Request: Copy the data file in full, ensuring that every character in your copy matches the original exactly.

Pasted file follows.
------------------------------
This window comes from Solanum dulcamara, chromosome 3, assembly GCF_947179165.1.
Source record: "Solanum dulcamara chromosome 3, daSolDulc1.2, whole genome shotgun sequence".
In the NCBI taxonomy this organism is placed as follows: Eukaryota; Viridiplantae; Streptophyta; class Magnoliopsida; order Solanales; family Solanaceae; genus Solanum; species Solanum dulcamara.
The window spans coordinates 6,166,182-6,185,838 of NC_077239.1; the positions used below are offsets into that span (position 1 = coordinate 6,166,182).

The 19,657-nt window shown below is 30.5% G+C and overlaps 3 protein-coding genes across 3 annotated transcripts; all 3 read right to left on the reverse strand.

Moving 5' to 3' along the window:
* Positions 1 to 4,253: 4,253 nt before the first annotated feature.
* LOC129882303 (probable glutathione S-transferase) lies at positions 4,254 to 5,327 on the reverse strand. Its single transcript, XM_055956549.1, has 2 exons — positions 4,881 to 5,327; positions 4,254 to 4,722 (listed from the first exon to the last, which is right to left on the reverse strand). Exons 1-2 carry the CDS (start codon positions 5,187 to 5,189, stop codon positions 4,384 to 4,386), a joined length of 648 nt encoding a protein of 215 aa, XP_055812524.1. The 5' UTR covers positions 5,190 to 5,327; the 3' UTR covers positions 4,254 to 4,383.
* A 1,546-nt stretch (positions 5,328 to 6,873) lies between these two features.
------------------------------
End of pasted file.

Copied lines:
This window comes from Solanum dulcamara, chromosome 3, assembly GCF_947179165.1.
Source record: "Solanum dulcamara chromosome 3, daSolDulc1.2, whole genome shotgun sequence".
In the NCBI taxonomy this organism is placed as follows: Eukaryota; Viridiplantae; Streptophyta; class Magnoliopsida; order Solanales; family Solanaceae; genus Solanum; species Solanum dulcamara.
The window spans coordinates 6,166,182-6,185,838 of NC_077239.1; the positions used below are offsets into that span (position 1 = coordinate 6,166,182).

The 19,657-nt window shown below is 30.5% G+C and overlaps 3 protein-coding genes across 3 annotated transcripts; all 3 read right to left on the reverse strand.

Moving 5' to 3' along the window:
* Positions 1 to 4,253: 4,253 nt before the first annotated feature.
* LOC129882303 (probable glutathione S-transferase) lies at positions 4,254 to 5,327 on the reverse strand. Its single transcript, XM_055956549.1, has 2 exons — positions 4,881 to 5,327; positions 4,254 to 4,722 (listed from the first exon to the last, which is right to left on the reverse strand). Exons 1-2 carry the CDS (start codon positions 5,187 to 5,189, stop codon positions 4,384 to 4,386), a joined length of 648 nt encoding a protein of 215 aa, XP_055812524.1. The 5' UTR covers positions 5,190 to 5,327; the 3' UTR covers positions 4,254 to 4,383.
* A 1,546-nt stretch (positions 5,328 to 6,873) lies between these two features.